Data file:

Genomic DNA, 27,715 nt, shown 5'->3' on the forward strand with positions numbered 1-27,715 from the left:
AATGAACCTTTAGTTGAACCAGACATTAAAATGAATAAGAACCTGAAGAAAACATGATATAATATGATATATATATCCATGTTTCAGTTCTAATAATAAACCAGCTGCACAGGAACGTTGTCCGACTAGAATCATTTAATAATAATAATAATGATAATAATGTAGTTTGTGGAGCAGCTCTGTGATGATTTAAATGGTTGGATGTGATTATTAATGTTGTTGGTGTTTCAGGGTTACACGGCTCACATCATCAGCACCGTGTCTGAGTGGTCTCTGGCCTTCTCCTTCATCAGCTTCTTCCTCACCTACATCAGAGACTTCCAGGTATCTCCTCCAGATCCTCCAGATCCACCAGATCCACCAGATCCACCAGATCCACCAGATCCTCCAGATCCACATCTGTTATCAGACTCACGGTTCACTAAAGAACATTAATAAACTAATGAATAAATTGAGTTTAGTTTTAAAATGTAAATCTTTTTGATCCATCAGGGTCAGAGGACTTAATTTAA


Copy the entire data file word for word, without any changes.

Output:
Genomic DNA, 27,715 nt, shown 5'->3' on the forward strand with positions numbered 1-27,715 from the left:
AATGAACCTTTAGTTGAACCAGACATTAAAATGAATAAGAACCTGAAGAAAACATGATATAATATGATATATATATCCATGTTTCAGTTCTAATAATAAACCAGCTGCACAGGAACGTTGTCCGACTAGAATCATTTAATAATAATAATAATGATAATAATGTAGTTTGTGGAGCAGCTCTGTGATGATTTAAATGGTTGGATGTGATTATTAATGTTGTTGGTGTTTCAGGGTTACACGGCTCACATCATCAGCACCGTGTCTGAGTGGTCTCTGGCCTTCTCCTTCATCAGCTTCTTCCTCACCTACATCAGAGACTTCCAGGTATCTCCTCCAGATCCTCCAGATCCACCAGATCCACCAGATCCACCAGATCCACCAGATCCTCCAGATCCACATCTGTTATCAGACTCACGGTTCACTAAAGAACATTAATAAACTAATGAATAAATTGAGTTTAGTTTTAAAATGTAAATCTTTTTGATCCATCAGGGTCAGAGGACTTAATTTAA